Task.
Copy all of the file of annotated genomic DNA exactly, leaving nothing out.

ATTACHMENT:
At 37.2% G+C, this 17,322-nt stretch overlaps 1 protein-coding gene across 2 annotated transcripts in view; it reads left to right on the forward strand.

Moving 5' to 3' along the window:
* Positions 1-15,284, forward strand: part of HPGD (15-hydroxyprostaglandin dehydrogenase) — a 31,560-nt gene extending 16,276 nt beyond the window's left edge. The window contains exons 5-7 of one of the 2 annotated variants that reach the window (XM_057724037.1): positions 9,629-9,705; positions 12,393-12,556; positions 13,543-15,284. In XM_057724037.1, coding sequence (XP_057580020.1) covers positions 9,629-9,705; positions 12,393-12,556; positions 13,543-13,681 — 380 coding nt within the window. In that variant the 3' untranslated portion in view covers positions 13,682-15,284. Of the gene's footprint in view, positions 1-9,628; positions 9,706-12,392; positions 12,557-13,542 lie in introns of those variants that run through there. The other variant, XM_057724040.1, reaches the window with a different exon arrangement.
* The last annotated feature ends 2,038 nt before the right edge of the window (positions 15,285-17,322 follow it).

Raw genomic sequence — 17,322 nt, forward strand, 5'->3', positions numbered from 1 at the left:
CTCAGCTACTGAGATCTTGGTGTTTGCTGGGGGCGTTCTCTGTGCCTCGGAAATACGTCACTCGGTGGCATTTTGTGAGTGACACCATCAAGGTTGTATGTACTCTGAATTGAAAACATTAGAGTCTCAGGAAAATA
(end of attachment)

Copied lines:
At 37.2% G+C, this 17,322-nt stretch overlaps 1 protein-coding gene across 2 annotated transcripts in view; it reads left to right on the forward strand.

Moving 5' to 3' along the window:
* Positions 1-15,284, forward strand: part of HPGD (15-hydroxyprostaglandin dehydrogenase) — a 31,560-nt gene extending 16,276 nt beyond the window's left edge. The window contains exons 5-7 of one of the 2 annotated variants that reach the window (XM_057724037.1): positions 9,629-9,705; positions 12,393-12,556; positions 13,543-15,284. In XM_057724037.1, coding sequence (XP_057580020.1) covers positions 9,629-9,705; positions 12,393-12,556; positions 13,543-13,681 — 380 coding nt within the window. In that variant the 3' untranslated portion in view covers positions 13,682-15,284. Of the gene's footprint in view, positions 1-9,628; positions 9,706-12,392; positions 12,557-13,542 lie in introns of those variants that run through there. The other variant, XM_057724040.1, reaches the window with a different exon arrangement.
* The last annotated feature ends 2,038 nt before the right edge of the window (positions 15,285-17,322 follow it).

Raw genomic sequence — 17,322 nt, forward strand, 5'->3', positions numbered from 1 at the left:
CTCAGCTACTGAGATCTTGGTGTTTGCTGGGGGCGTTCTCTGTGCCTCGGAAATACGTCACTCGGTGGCATTTTGTGAGTGACACCATCAAGGTTGTATGTACTCTGAATTGAAAACATTAGAGTCTCAGGAAAATA